• Although self-evident from the previous point, it bears repeating in a slightly different way. To the degree that we understand that we are creating our reality via our thinking in each moment – we are conscious of the fact we are creating – a good, bad, OK, or indifferent reality. A reality that is self-serving or one, at least, intended to be in service to the common good.

So, to democracy

  • The concept of democracy does include the idea that we are free of mind to choose our politicians, and thus have some influence over what flows from the government those politicians form.
  • However, following on from your question, Eamonn, we must consider that if we choose politicians based on our personal, unexamined conditioned mind, our choices are not free. Instead, they are, you might say, robotic – the predictable ‘choice’, springing from the blind, unaware realm of a person’s ‘impossibility’ thinking.
  • It follows that the quality of our democracy will always reflect the sum of our collective understanding of the Thought-created nature of the human experience – either seeing life through eyes of impossibility or seeing through eyes of Possibility.

In light of the foregoing, what is the future for the democratic system?

  • Regardless of the current, collective level of understanding, we each hold the potential to see Possibility and become more conscious – more aware of the common good.
  • If enough of us were to see into the realm of Possibility we would, therefore, be capable of:
    • creating a system of government that works for the common good
    • selecting candidates that work for the common good
    • casting a competent vote in support of the common good, and thus
    • creating a society that is in service to the common good.

Can a real democracy arise and be sustained without us being influenced by Possibility?

  • Do the above human capabilities come from seeing into the realm of Possibility?
    • Our state of mind – one influenced by either seeing Possibility or seeing impossibility – determines the quality of our contribution to the common good.
    • In experiencing the kindness, understanding, wisdom and common sense inherent in the realm of Possibility – we are fit to create a democratic government.
    • If our conditioned mind (the realm of impossibility) is:
      • dominated by dogmatic beliefs, opinions, and judgments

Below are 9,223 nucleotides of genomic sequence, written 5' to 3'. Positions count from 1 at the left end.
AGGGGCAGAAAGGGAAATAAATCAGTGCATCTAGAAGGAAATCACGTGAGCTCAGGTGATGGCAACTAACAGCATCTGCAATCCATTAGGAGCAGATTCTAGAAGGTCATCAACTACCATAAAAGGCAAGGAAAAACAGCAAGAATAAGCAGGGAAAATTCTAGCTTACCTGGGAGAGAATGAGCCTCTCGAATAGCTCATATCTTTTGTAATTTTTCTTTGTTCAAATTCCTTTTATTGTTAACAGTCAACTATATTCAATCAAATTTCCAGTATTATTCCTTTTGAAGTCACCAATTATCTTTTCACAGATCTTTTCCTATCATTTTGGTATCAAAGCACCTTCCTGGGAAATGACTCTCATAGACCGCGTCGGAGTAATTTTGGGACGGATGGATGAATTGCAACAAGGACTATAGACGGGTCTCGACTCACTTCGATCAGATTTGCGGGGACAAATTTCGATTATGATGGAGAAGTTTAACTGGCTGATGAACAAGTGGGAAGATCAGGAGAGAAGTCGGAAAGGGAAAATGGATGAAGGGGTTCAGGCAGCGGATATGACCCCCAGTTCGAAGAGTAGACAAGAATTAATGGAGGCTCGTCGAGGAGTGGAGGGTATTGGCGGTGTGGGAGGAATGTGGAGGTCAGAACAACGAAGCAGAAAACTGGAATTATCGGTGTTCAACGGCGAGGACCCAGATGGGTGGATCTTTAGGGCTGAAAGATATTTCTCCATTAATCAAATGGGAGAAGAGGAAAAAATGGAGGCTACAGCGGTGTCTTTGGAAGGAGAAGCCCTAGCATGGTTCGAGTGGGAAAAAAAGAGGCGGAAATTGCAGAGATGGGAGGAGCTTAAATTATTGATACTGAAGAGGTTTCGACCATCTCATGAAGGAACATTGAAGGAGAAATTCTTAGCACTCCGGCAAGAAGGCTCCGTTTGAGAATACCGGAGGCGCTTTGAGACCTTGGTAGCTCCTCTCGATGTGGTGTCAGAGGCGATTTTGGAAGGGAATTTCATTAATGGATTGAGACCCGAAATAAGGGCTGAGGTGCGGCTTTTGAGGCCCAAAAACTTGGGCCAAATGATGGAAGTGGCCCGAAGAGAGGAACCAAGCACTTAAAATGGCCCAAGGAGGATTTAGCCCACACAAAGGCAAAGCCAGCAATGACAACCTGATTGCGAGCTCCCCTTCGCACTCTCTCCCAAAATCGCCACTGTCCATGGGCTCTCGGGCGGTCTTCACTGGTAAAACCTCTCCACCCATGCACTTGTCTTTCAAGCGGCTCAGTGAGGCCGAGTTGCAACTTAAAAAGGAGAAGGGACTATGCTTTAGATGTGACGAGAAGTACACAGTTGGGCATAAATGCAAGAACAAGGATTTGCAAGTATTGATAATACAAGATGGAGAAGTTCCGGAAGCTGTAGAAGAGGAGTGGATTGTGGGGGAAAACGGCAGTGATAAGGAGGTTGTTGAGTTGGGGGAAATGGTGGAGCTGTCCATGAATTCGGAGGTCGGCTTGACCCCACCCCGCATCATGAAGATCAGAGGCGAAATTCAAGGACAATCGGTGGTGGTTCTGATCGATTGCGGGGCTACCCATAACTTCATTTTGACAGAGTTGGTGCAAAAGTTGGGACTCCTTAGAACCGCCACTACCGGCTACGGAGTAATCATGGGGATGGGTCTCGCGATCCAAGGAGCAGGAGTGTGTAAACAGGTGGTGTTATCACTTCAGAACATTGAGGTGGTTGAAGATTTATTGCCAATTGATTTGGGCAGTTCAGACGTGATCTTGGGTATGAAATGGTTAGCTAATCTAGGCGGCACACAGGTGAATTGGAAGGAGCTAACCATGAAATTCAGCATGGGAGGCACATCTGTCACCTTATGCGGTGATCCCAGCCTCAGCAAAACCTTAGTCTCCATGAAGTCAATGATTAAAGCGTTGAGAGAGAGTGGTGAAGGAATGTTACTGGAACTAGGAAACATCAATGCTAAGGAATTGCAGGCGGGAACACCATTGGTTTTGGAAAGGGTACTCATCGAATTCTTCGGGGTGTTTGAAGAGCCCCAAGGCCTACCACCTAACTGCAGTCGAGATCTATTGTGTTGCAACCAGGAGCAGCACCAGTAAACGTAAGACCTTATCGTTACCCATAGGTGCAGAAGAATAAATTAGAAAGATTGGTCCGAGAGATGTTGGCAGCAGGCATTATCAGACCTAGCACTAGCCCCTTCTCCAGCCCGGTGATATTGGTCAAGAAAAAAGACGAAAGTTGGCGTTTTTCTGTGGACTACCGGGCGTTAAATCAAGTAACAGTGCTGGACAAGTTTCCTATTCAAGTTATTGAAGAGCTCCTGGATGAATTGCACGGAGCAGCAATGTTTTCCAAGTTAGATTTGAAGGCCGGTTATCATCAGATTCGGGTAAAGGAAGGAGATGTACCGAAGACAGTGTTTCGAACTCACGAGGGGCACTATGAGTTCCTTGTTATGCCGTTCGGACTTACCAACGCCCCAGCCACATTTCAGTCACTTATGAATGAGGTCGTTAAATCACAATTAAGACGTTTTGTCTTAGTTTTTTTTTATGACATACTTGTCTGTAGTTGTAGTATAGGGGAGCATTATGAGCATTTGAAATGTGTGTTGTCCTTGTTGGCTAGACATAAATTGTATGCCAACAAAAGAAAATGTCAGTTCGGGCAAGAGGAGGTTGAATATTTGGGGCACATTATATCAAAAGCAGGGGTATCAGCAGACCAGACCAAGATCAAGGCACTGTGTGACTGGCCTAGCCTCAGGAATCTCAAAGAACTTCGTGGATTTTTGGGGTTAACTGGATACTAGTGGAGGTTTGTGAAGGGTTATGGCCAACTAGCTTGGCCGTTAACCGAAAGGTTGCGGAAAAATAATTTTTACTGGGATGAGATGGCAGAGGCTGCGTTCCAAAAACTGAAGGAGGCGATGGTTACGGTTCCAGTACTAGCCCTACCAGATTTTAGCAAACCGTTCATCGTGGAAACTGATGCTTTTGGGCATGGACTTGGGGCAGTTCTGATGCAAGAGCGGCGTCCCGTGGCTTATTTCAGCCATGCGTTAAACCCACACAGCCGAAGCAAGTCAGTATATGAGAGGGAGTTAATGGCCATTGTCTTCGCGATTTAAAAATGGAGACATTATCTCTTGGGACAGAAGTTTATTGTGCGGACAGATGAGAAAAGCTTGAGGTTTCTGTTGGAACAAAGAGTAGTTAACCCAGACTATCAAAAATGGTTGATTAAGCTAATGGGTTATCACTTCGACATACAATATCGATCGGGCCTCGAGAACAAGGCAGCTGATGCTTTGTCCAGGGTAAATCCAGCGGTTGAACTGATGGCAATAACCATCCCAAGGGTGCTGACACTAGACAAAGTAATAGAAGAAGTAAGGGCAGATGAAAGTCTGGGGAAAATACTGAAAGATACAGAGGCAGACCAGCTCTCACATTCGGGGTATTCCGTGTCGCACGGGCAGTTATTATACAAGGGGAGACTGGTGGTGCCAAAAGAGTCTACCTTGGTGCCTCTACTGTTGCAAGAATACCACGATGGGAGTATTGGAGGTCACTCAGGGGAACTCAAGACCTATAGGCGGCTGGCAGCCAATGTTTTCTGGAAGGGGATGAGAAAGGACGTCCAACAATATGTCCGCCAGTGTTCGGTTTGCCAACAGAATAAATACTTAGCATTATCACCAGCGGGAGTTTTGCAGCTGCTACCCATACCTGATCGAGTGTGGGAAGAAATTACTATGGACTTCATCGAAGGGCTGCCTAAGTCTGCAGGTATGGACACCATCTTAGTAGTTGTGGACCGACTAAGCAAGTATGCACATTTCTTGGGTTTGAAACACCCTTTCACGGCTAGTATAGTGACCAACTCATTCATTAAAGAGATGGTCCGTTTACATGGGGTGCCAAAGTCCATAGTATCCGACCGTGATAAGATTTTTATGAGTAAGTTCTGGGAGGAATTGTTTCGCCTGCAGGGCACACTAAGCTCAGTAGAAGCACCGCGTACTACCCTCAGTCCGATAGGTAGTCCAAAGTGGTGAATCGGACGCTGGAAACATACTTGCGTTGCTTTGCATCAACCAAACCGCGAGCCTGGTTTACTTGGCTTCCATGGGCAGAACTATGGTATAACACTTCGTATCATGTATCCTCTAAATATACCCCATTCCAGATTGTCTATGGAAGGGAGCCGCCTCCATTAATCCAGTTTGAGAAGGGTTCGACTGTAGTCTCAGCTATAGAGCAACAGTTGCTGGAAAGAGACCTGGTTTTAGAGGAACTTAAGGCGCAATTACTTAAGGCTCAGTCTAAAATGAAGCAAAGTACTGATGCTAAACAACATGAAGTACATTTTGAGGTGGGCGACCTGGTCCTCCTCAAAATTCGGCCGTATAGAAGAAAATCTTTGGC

• and harbours ill will toward our fellow citizens,
      • any of our fellow citizens,
      • especially those we cannot stand,
      • we are, by this definition, unfit to create a democratic government.

And, based on the foregoing, please consider that each of us:

  • Does the best we can see or see to do at each moment when deciding who to vote for (or maybe to cast an invalid vote).
  • Is limited by what we see (within the realm of impossibility) or have seen (within The Realm of Possibility).
  • Is innocent when casting a vote that works against the common good.
  • Based on what precedes, we cast our vote (or not), and it will work for or against the common good – or maybe plain dumb luck plays a part, and we happen to pick a fit-for-purpose candidate.

Some questions we might ask ourselves about our fitness for a democratic life:

  • Have I become stuck in my past ‘impossibility’ conditioning – my lifelong accumulation of dogmas, certainties, fears, my ingrained beliefs around the ‘left’ or the ‘right’ or whatever ‘hybrid’ of politics I believe in with cast-iron certitude?
  • Am I sufficiently free of my conditioned mind to see anew into the realm of Possibility and, with kindness, understanding, wisdom and common sense, look to support the common good as best as I can see to do?
  • Am I awake enough to see into the heart of the matter, i.e. my state of mind, the determinant of the quality of my contribution to a democratic society?

And the big question. The one that goes to the heart of the issue you have raised:

Is the creation of a democratic society (one in service to the common good), dependent on the collective awareness of the population to elect leaders who have experienced Possibility?

If this essay is correct in its assertions, then yes!

Finally, Eamonn, the bottom line is this:

Democracy would flourish if our leaders operated from a mind influenced by original Thought – The Realm of Possibility.

Likewise, we would, as a society, be inspired and influenced by the kindness, understanding, wisdom and common sense inherent in each of us – The Realm of Possibility.

Warmly … John